As many leading agriculture regions face devastating drought – like California, for example, which provides half of America’s fruits, nuts and vegetables – the need for innovative solutions that reduce water usage in food production has become increasingly clear.
In honor of World Water Day, which happens tomorrow, we’re highlighting 6 game-changing agricultural technologies (and one funder) that are helping farms of all sizes reduce their water footprint.
OndaVia offers an analysis system that allows for laboratory-grade water testing for myriad compounds in a few minutes. OndaVia, which already provides its services to oil and gas companies, took part in Imagine H2O’s startup innovation competition in order to reach potential clients in the agriculture and food and beverage industries. If farmers want to test for specific, potentially harmful compounds in their water all they need to do is connect OndaVia’s reader to their computer and add a drop of water onto the cartridge calibrated for that compound, then plug the cartridge into the reader to get the results.
Fruition Sciences technology helps winemakers make critical decisions about their grapes, like how much and when to irrigate. The startup’s sensors analyze the vine’s water needs and send text messages to the winemakers when the vines are getting too much or not enough water. Using the startup’s software, winemakers can monitor weather atmosphere, humidity and wind speed and make irrigation decisions base on those factors. One early-adopter, Shafer Vineyards, estimates that it’s saved 160,000 gallons of water in the last year by using the startup’s monitoring sensors and software. Fruition Sciences technology can also be applied to crops like tomatoes and avocados; its technology is currently in trials with crop fields throughout California.
Grove Labs offers a web connected monitoring and control technology for hydroponic and greenhouse growing operations called Grove OS. The startup’s combination of hardware and software enables farmers to grow plants faster with decreased risk of crop loss. The operating system monitors variables in any growing environment, from air temperature to light wavelength. Grove Labs is also leveraging Grove OS to create a consumer-facing, in-home farming system, which they hope will one day be as common place as the refrigerator is today.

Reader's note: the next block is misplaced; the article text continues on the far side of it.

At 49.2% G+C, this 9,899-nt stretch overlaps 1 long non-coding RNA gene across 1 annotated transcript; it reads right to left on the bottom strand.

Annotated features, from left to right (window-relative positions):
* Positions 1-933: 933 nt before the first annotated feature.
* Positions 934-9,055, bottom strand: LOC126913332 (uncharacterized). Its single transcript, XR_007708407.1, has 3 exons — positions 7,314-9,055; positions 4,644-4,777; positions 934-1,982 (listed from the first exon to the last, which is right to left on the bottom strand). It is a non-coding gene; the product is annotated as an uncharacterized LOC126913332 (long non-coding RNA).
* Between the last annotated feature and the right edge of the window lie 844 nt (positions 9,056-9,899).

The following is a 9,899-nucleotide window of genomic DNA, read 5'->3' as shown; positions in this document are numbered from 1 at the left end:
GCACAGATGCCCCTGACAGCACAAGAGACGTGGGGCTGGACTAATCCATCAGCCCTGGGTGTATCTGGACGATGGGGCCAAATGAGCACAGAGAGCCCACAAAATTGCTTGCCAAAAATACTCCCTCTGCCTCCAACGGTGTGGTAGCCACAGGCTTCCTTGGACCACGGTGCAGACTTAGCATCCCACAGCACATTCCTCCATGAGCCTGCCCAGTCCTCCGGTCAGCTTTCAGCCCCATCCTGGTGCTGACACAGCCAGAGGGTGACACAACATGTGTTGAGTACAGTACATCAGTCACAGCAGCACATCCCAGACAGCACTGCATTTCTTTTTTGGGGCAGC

PrecisionHawk’s airborne intelligence platform allows the agriculture industry, among others, to gather actionable, remote sensing data through unmanned aircraft. The small robotic plane collects and provides extremely high-resolution real-time data regarding things like field conditions. Once this data is collected, it is transmitted to the processing software, which pieces together a comprehensive picture, or “mosaic,” of the field instantly.
Farm Hack hosts events and provides an online platform to nurture the development, documentation and manufacturing of farm tools for resilient, sustainable agriculture. Last November, the group hosted a drought resilience Farm Hack, which resulted in the development of two online wikis: a tool to generate new ideas on what is needed for agricultural resilience and the virtual “Coffee Shop” where farmers can share pertinent data, on-farm practices and stories. There are also a number of open source plans for water-related technologies on their tools wiki.
Founded in 2007, this non-profit empowers people to solve big water challenges with new innovations. Imagine H2O hosts an annual water technology startup competition and an accelerator program, in which winners have the opportunity to set up pilot projects with growers and food processors. Last week, Imagine H2O announced the winners of its fifth competition, they include: an aerial map service (TerrAvion), a machine that turns organic food waste from supermarkets into liquid fertilizer in 3 hours (California Safe Soil) and a tray technology that creates a personalized greenhouse for individual plants (Tal-Ya Agricultural Solutions).
Bitponics offers a personal gardening assistant. Its device and web service automate, simplify and socialize hydroponic gardening, and provide a step-by-step gardening roadmap, i.e. a Grown Plan. The device’s sensors monitor your garden’s health and send that data to the Bitponics Cloud in real-time. The cloud controls your garden’s growing plan, automatically connects with connected accessories, such as lights and water pumps, and alerts you when you need to make changes or take action. For its social component, Bitponics allows you to share your Grow Plans with the garden community and swap tips and insights.